RESIN_INSTALL_DIR/webapps/email 

We place our files and resources under the document root directory. All files are visible except for a special directory WEB-INF. All files under the WEB-INF directory are private and are not visible to the client. The WEB-INF directory is optional, but it is always created unless we create some very simple examples.

The WEB-INF directory contains two special files and two directories. The web.xml file is a web application deployment descriptor. It is used to configure the web application. The web.xml file is a Java EE deployment descriptor. It is defined by a specification. There is another type of descriptor called runtime deployment descriptor. It is used to configure Java EE implementation specific parameters. In the case of Resin Application Server, the runtime deployment descriptor is calledresin-web.xml. In case of GlassFish AS it is called sun-web.xml.

The two special directories are named classes and lib. We place all compiled servlets and utility classes under the classes directory. The lib directory contains additional libraries in form of JAR files. These can be e.g. third party libraries like database drivers or XML parsers.

It is conventional to put tag files into the tag directory.

Installing Java

The Java Development Kit (JDK). The JDK is a software development kit used to create Java applications. If we need to run Java applications, we only need the Java Runtime Environment (JRE). If we want to create Java applications, we also need the JDK. The JDK also includes JRE. Primary components of the Java Development Kit are Java compiler, launcher, documentation generator, debugger, disassembler, archiver.

There are three basic Java editions.

-Java SE – Java Standard Edition

-Java EE – Java Enterprise Edition

-Java ME – Java Micro Edition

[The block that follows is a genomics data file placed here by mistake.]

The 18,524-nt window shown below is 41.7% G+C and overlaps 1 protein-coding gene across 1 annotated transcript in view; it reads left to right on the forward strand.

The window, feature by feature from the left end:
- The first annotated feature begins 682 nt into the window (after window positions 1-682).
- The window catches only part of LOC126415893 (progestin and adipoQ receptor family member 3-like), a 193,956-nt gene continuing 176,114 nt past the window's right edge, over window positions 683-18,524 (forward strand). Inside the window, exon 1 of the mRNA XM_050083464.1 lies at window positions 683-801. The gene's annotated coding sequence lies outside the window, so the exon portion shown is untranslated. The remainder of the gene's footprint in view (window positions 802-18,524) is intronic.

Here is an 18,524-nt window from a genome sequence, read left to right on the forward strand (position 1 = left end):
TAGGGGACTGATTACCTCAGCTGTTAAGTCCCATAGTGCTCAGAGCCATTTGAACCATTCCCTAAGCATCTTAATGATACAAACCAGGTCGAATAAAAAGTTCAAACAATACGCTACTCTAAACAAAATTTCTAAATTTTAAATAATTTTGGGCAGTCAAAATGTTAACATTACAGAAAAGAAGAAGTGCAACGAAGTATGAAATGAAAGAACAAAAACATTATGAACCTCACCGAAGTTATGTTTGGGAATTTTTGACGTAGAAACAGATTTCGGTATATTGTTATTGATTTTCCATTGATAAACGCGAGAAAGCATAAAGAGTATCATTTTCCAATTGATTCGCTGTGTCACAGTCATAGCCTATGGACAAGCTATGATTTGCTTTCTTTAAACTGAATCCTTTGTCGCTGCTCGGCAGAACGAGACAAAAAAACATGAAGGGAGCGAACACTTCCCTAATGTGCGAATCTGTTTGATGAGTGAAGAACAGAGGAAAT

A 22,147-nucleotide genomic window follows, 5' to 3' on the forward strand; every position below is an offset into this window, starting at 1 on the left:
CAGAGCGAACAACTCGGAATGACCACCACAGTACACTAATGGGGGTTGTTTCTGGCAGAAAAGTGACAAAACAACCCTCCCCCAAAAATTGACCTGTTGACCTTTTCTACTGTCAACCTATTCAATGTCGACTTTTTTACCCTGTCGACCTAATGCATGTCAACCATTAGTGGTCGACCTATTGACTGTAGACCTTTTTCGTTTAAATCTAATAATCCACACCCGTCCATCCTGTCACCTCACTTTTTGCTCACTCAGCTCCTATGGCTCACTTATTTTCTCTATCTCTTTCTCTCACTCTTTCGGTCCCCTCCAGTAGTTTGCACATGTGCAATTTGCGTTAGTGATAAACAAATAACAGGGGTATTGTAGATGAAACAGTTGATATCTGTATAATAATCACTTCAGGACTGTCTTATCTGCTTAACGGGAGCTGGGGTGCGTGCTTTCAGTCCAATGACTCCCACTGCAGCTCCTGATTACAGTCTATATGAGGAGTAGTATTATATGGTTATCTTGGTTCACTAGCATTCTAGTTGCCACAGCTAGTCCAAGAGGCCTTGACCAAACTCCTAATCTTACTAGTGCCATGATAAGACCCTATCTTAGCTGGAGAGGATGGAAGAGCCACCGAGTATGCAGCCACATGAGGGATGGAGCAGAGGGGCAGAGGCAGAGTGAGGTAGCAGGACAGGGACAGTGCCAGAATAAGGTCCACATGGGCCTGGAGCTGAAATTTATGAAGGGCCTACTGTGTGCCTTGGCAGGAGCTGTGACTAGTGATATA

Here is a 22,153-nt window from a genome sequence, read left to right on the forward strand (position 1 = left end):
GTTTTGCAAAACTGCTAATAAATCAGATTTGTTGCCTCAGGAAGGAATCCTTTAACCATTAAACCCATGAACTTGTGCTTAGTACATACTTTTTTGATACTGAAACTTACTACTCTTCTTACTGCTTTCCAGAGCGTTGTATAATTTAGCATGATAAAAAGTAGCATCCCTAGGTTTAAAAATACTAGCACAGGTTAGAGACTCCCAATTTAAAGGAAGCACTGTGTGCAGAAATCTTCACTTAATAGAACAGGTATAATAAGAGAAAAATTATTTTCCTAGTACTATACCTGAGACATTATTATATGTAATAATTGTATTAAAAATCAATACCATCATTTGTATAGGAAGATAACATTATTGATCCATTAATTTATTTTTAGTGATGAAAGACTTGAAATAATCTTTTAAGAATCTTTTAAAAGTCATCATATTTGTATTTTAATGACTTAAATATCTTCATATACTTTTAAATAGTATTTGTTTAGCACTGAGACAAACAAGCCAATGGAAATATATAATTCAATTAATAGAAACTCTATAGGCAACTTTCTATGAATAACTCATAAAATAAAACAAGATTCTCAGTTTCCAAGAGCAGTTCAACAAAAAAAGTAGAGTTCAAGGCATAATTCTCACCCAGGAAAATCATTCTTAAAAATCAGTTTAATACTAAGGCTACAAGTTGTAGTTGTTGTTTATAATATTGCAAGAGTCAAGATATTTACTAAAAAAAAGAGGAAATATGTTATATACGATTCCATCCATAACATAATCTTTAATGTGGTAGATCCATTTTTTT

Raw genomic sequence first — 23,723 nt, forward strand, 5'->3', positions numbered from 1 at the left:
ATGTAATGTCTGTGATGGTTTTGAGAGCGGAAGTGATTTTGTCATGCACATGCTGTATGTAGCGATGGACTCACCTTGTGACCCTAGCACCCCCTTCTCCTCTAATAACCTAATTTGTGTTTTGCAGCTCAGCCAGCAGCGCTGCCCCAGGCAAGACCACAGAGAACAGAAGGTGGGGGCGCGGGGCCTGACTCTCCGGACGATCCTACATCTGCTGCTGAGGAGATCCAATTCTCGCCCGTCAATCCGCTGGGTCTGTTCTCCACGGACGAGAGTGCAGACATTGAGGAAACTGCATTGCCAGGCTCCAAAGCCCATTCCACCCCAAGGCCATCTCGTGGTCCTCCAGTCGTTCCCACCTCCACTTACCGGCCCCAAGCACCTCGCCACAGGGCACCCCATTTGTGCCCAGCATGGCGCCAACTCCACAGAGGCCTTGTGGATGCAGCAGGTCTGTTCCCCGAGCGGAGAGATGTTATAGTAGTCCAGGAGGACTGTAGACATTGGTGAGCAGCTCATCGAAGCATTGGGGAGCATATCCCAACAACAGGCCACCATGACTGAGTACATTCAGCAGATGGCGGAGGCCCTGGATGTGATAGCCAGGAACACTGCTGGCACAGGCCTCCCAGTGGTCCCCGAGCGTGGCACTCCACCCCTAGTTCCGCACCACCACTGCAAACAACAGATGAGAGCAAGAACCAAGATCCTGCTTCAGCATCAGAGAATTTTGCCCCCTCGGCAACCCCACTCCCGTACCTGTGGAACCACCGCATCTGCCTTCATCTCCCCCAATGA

If we download the JDK we can create Java SE applications. These are basically command line applications a Java Swing GUI applications. Java EE is used to create enterprise applications. The Java ME is used to create mobile applications. For both of them, we need to install additional libraries.

Steps

These are the steps to install the latest JDK on Linux. When I write these words it is JDK 6 Update 3.

-go to http://java.sun.com/

-select menu downloads – Java SE

-click on the download button of the latest JDK version

-accept licence agreement

-download the the appropriate version of java, Linux self-extracting file, 65.40 MB

-sudo chmod +x jdk-6u3-linux-i586.bin

./jdk-6u3-linux-i586.bin

-Do you agree to the above license terms? [yes or no] yes

-mv jdk1.6.0_03/ installdir

$ export PATH=$PATH:/home/vronskij/bin/jdk1.6.0_03/bin/

We add the bin directory to the PATH variable. On my computer the path to the Java bin directory is /home/vronskij/bin/jdk1.6.0_03/bin/.

$ java -version java version “1.6.0_03” Java(TM) SE Runtime Environment (build 1.6.0_03-b05) Java HotSpot(TM) Client VM (build 1.6.0_03-b05, mixed mode, sharing)

We verify the installed version of java. Now let’s create a simple Java console application. Launch your favourite text editor and write down the following code.

/* Console.java */

public class Console {

    public static void main(String[] args) {
        System.out.println("Java console application");
    }
}

This sample program will print text on the console window.
$ javac Console.java
$ ls
Console.class  Console.java  Console.java~
$ java Console
Java console application

We compile the source code with the javac command. Then we launch the program with the javacommand.

export JAVA_HOME=/home/vronskij/bin/jdk1.6.0_03/bin/

We set up the JAVA_HOME variable to point to our JDK. This is for other applications like ant or Netbeans, so that they know, where the Java has been installed.